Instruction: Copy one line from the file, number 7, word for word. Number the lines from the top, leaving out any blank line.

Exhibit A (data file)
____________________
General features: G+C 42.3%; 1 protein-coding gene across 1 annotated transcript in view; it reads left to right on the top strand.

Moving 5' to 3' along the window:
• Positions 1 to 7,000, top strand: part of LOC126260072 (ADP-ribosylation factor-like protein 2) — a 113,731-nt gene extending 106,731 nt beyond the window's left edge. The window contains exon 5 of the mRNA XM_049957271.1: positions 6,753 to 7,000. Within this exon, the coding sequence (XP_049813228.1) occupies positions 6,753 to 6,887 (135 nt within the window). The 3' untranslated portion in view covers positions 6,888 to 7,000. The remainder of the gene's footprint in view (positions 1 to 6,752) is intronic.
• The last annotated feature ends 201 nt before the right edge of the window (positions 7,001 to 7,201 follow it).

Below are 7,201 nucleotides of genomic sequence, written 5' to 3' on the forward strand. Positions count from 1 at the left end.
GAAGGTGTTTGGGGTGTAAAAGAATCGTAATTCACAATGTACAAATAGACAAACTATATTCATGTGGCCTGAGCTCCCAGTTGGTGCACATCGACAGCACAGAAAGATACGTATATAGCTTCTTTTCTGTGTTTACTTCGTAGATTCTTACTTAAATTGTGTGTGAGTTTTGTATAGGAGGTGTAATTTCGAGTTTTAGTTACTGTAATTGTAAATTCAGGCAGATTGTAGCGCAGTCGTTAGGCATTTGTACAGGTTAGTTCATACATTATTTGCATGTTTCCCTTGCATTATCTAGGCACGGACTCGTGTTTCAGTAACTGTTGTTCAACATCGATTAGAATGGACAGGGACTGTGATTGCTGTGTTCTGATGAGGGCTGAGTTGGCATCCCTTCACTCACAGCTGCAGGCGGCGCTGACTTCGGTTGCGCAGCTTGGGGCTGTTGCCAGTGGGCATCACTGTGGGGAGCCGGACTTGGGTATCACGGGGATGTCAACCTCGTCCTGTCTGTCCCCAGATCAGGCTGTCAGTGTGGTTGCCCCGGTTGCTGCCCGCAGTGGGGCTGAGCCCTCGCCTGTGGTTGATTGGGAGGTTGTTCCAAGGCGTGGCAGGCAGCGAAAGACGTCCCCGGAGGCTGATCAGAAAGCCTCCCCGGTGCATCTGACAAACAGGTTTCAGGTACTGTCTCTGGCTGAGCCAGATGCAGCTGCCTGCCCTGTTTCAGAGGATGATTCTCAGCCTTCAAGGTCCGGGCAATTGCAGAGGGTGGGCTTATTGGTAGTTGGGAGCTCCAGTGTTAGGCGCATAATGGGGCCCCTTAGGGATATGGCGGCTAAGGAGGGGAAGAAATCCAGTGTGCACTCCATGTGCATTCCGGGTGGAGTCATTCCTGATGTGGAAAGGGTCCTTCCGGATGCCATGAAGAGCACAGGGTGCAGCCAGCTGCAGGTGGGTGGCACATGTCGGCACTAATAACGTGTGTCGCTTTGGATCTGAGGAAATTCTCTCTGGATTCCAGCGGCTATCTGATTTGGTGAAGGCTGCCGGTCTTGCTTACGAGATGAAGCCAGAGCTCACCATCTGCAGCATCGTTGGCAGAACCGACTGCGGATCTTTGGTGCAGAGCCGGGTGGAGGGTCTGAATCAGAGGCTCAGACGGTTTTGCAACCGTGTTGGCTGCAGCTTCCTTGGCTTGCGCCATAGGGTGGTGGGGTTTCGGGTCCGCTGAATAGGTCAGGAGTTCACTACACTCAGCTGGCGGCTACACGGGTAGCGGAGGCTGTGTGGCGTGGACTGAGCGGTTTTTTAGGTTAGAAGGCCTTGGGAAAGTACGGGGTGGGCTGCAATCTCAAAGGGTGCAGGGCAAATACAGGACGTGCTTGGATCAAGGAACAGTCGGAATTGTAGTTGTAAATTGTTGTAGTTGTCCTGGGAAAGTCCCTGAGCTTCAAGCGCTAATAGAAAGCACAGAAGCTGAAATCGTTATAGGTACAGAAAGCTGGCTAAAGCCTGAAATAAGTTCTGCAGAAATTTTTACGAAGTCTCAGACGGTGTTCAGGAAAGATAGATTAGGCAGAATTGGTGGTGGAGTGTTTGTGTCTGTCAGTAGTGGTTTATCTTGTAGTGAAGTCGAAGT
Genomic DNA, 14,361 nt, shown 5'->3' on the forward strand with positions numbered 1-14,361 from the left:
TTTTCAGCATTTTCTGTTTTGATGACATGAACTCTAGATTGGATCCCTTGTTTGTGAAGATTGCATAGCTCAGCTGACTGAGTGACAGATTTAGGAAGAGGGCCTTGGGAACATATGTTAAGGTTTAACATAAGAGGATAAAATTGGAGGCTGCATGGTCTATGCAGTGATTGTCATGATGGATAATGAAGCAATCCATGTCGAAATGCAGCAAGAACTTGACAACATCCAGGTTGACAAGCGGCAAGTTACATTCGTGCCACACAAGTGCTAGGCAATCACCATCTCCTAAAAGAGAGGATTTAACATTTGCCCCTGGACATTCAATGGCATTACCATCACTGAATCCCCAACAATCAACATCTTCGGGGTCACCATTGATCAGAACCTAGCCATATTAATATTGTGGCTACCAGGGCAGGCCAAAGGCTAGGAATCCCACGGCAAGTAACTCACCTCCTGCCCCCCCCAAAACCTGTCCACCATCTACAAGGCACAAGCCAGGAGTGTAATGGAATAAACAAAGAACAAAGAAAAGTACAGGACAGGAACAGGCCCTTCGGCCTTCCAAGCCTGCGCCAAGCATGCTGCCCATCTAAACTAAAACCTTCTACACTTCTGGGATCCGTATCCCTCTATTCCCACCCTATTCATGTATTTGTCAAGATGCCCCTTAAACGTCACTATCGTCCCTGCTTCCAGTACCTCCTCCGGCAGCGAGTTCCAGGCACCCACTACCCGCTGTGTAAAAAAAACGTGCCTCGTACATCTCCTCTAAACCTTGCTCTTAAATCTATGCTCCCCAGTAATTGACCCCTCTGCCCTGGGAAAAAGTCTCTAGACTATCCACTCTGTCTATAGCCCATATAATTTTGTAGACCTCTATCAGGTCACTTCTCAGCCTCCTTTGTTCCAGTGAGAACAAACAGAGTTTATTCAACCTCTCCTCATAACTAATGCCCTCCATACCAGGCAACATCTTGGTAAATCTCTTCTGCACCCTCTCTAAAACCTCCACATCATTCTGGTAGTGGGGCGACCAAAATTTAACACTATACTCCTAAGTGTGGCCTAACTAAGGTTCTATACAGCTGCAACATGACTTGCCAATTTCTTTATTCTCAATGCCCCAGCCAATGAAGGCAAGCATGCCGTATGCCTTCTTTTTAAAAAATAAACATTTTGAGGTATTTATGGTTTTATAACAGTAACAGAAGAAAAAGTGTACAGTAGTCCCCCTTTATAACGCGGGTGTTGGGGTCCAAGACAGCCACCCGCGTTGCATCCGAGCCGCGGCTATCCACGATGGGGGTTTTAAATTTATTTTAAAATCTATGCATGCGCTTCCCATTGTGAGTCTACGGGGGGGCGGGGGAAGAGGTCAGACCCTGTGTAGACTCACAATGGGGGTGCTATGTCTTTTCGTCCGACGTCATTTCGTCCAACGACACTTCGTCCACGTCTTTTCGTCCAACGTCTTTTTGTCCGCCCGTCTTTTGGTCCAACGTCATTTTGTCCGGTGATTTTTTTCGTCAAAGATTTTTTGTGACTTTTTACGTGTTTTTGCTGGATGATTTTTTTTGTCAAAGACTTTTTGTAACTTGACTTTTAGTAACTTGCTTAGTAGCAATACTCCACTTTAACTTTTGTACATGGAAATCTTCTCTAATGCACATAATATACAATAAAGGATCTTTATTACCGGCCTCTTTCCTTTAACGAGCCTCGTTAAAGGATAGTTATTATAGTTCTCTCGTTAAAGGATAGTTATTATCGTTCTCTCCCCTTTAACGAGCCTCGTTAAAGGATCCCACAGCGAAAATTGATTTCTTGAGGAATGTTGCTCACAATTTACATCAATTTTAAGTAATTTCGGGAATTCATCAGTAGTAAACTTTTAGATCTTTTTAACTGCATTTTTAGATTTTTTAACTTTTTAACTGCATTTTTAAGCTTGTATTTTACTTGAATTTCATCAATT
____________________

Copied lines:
Genomic DNA, 14,361 nt, shown 5'->3' on the forward strand with positions numbered 1-14,361 from the left: